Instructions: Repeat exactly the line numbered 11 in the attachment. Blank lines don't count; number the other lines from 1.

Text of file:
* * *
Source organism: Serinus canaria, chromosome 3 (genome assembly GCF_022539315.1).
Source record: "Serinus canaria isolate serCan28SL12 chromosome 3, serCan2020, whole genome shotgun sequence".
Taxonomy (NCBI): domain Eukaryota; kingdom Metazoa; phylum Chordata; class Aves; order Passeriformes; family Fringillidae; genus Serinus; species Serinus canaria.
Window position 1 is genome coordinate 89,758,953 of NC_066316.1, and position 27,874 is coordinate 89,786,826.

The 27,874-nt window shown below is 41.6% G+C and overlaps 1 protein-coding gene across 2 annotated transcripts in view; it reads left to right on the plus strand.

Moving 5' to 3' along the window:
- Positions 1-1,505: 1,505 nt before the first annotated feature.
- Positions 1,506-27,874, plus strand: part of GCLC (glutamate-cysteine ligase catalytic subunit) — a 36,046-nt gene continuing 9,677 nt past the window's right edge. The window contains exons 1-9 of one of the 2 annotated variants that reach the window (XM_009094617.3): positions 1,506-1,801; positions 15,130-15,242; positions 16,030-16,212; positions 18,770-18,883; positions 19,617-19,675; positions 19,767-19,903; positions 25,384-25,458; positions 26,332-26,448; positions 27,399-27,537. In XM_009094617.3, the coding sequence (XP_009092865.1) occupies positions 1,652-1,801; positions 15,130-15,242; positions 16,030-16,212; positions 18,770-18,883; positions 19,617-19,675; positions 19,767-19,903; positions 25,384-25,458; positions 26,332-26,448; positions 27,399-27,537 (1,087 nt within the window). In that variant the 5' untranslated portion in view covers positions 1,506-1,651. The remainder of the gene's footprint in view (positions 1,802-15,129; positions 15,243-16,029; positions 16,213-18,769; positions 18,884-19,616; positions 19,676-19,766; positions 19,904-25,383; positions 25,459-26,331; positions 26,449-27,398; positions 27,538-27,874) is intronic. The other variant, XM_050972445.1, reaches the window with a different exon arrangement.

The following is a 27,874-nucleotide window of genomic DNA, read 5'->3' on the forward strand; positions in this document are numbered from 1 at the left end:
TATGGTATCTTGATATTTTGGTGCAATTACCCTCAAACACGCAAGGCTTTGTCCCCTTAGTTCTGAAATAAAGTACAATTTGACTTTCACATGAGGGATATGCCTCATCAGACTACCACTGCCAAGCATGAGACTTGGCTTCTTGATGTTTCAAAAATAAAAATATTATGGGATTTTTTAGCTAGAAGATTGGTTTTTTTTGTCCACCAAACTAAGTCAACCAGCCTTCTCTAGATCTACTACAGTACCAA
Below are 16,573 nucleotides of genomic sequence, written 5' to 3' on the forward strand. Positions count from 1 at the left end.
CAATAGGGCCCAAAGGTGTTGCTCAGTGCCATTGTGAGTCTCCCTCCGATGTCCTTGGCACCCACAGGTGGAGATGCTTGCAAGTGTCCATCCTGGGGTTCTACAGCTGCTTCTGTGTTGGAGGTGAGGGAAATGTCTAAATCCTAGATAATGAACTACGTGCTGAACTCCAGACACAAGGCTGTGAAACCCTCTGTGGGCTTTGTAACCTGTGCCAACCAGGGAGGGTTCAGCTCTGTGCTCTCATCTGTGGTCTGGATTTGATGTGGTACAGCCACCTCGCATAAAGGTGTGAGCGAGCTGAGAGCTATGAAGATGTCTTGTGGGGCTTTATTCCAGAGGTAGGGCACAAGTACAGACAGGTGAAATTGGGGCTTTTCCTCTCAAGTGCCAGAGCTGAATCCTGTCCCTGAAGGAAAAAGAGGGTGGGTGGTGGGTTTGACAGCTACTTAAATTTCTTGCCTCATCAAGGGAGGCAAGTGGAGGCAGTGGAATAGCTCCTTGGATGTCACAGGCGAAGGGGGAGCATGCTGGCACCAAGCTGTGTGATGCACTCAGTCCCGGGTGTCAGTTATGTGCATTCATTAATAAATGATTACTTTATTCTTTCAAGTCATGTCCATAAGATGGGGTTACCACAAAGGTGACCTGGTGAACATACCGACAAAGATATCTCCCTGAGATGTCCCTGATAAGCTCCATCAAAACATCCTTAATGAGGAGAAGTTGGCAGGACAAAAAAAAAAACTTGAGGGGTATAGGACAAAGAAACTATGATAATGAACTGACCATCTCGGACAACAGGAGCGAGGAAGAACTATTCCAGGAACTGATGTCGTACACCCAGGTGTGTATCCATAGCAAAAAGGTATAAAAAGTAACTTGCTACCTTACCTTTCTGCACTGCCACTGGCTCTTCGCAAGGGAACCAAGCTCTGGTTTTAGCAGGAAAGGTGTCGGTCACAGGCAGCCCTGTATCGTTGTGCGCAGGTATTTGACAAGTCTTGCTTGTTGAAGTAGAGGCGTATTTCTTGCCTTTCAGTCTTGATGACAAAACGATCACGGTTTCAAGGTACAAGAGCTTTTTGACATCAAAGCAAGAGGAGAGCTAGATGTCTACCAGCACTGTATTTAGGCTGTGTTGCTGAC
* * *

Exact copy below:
Below are 16,573 nucleotides of genomic sequence, written 5' to 3' on the forward strand. Positions count from 1 at the left end.